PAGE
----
Jason, I don't know what your taste in rules is, really, but I can tell you this: your efficacy as a character is related to the relevance of your actions to your character's plot and the amount you contribute to the story (through the Fan Mail mechanic). Nothing's mentioned on your sheet if it's not a defining feature of your character, so the only stuff you have to use are the defining features of your character and your cleverness as a player.

It's a foregone conclusion that, if you're Aragorn, the only guy you can lose a swordfight with is Sauron, and even then probably not. If you're playing Frodo and you have to squeeze through an opening, you can.

What matters mechanically is not whether you succeed or fail, but what your failure costs you. It doesn't explicitly hurt your character (though it can, if it makes sense), it complicates the story. Didn't pick the lock? Better run from the guards! You have a trait called "No one gets the drop on me!" but you just lost the roll at the showdown? The bullet passed through the guy's heart, and as he fell, his gun went off and shot your boyfriend!

V: Incidentally, "highest dice win" works a billion times better than counting evens and odds.

On 1-7-05, Chris wrote:

Related anecdote to this topic:

I recently got to sit in with a group to see if I wanted to join them for regular play. They're a big group(8 people) who've been playing Legend of the 5 Rings for something like 5 years or so. During the night, I think the formal rules were applied 3 or 4 times.

Interestingly enough, the pacing was pretty terrible. Events in play were reaching a "climax" point, that folks had been waiting for for some time (I figure several sessions, maybe months), which ended anticlimactically. It was like stepping into the money shot moment for sloth porn- "Oh, and here comes the good part!"

The problem was, nothing in their formal or informal rules was designed to assist pacing and/or conflict introduction (aka, make that dynamic situation). Even D&D's wandering monster tables provide a form(if random) way of conflict introduction that helps keep the pace up. If the group had something similar to Primetime Adventure's rules for pacing "spotlight" sessions, they would have done much better.

On 1-7-05, Jason wrote:


Exactly so. The situations in the Spy are dynamic throughout. The main character is, in pretty much every chapter, resolving a sticky situation from the prior chapter and then immediately falling into a new dynamic situation. But, the overall situation of the protagonist relative to the overall story-arc, setting and other characters isn't resolving chapter after chapter.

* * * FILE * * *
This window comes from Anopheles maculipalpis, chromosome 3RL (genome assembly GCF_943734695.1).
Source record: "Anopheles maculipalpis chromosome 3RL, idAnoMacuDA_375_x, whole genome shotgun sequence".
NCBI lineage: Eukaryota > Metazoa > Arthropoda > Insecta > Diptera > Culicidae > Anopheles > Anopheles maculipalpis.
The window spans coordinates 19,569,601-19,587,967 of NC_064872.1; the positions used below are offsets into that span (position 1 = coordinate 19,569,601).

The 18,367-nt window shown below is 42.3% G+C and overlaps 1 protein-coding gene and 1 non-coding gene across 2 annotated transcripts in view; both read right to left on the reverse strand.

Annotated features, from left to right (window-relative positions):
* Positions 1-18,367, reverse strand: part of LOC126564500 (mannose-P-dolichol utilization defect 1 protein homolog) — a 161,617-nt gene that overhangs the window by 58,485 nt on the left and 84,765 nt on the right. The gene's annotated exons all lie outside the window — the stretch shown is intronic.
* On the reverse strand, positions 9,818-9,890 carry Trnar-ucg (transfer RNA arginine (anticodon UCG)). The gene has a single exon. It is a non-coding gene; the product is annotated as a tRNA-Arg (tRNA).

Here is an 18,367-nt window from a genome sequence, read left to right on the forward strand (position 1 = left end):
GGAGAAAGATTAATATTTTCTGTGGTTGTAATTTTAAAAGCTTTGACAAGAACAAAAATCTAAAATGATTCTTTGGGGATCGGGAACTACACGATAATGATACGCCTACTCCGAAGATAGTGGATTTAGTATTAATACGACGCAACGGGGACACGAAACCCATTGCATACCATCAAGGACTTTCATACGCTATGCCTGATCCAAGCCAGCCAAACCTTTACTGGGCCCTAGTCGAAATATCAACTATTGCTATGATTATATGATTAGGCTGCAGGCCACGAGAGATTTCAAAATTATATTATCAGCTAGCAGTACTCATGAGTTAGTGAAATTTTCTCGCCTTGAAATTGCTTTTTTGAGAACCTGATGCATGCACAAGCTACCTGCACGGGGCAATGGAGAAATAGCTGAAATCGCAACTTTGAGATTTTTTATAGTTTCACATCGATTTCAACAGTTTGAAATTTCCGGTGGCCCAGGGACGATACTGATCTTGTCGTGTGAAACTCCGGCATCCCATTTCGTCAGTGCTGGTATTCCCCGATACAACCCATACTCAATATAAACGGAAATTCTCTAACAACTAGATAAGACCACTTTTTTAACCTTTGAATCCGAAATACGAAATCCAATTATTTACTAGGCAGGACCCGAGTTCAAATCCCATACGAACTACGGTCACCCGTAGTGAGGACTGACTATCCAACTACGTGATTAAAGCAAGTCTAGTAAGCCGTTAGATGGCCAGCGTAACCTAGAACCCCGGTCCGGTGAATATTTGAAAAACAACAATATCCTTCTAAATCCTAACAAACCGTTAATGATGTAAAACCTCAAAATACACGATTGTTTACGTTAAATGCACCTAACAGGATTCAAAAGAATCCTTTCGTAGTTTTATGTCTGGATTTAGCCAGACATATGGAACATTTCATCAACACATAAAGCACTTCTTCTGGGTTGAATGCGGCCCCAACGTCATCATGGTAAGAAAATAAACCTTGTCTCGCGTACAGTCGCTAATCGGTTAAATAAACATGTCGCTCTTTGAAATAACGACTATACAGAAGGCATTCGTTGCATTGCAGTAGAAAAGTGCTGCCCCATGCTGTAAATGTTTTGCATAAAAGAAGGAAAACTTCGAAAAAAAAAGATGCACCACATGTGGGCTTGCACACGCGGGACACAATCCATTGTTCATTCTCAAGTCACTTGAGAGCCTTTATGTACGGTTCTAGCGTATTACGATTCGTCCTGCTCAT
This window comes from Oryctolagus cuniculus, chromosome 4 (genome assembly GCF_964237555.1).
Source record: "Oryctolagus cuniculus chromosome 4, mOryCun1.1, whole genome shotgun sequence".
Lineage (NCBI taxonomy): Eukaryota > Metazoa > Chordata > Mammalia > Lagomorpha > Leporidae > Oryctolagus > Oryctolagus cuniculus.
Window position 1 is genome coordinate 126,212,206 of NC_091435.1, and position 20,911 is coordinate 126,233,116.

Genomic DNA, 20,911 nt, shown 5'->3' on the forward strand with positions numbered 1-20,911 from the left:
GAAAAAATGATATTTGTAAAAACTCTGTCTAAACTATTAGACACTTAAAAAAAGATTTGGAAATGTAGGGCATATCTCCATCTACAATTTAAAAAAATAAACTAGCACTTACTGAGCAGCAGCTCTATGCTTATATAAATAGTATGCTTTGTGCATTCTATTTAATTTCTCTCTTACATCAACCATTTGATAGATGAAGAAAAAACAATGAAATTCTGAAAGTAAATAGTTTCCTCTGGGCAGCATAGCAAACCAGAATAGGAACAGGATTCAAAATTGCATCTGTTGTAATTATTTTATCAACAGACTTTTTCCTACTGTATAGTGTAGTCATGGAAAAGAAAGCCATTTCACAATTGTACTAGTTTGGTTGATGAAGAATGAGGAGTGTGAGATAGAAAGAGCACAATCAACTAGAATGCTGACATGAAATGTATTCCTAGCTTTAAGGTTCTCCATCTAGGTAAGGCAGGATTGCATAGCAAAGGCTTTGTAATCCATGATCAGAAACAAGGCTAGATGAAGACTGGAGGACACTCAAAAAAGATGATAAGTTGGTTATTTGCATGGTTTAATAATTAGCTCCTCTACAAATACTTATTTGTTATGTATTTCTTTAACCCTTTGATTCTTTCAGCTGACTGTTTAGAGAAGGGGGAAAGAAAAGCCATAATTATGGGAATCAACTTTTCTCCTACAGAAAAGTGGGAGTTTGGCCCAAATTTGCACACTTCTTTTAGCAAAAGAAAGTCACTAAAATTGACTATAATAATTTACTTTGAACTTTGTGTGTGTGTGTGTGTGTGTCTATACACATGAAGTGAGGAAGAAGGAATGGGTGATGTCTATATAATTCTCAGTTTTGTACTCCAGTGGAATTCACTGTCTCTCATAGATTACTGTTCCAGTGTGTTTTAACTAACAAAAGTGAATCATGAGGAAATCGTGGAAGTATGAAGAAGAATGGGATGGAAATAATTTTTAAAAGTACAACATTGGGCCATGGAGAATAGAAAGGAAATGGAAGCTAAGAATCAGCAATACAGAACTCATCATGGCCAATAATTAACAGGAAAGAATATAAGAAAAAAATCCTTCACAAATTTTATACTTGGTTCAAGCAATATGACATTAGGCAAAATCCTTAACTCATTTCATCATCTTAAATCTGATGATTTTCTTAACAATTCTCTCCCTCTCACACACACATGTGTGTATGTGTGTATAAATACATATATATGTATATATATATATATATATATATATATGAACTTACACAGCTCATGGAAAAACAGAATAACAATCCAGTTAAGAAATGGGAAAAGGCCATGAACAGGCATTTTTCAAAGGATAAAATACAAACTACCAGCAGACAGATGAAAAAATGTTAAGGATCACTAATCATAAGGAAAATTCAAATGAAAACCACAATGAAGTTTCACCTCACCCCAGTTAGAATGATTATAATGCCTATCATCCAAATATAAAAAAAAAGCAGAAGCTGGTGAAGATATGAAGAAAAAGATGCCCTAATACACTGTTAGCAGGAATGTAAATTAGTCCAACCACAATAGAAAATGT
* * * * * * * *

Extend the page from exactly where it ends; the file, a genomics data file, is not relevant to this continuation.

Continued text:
What would exploring a static situation look like? Is this the equivalent of exposition? So characters spend time learning about the world around them, but little else is happening?

In my reading of Lord of the Rings, it's true that the dynamic situations don't come a mile a minute - and there's a lot of exposition and exploration going on - but that builds to climactic points that eventually get resolved one way or another.

Ninja: Thanks for the review of PTAs mechanics.

"Oh, it's you...

On 1-7-05, Vincent wrote:

Hey Charles, this is important: I haven't said anything about the pacing at which the dynamic situations unfold or anything like that. There's plenty of room in my construction for exactly the kind of play you're describing.

Particularly, you can't resolve a situation without first knowing it fully. "Fully" is locally defined and depends on the tastes and needs of the group-as-coauthors, per game. You have to do enough stakes-setting, exploration, description and other setup - and "enough" might be "an enormous boatload." Tolkein, if I may, spent very little time on static situations, and all kinds of time establishing what was riding on the dynamic situations' resolution. Those vistas, the history, the cultures, the Elvish poetry - he was showing us what could be lost and he was showing us the subtle-but-essential details of his dynamic situations. Exactly as you say: "If you play out the day to day lives of the characters, then the moments when things shift can be very striking and powerful."

The way you can tell the difference between playing out the day to day lives of characters in a static situation and playing out the day to day lives of characters in a dynamic situation is: the former is boring. Thus, if you're playing out day to day lives, and it's not boring, your characters are in dynamic situations and you're doing an essential part of resolution. Digressions, false starts, wandering inter-character conversations, introspection, a slow unfolding of what's what and how it all fits together - that stuff is only inessential if it's boring.

Now you're right: rules for creating and resolving dynamic situations are going to impose a certain pacing on your play. As always, choose rules whose impositions you like. Dogs in the Vineyard's rules play situations out at a fierce clip; only play Dogs if you want a fierce clip. That's another reason that adopting Dogs' rules would be inappropriate for my Meg's and Em's Ars Magica game.

Also, good lord do I not think that formal rules are automatically good at creating dynamic situations. I think that well-designed formal rules that suit the needs of the game you want to play make creating dynamic situations easy, easier than relying on raw instinct. Create a town in Dogs and you've got a dynamic situation for very little work. Create characters in Primetime Adventures, same thing.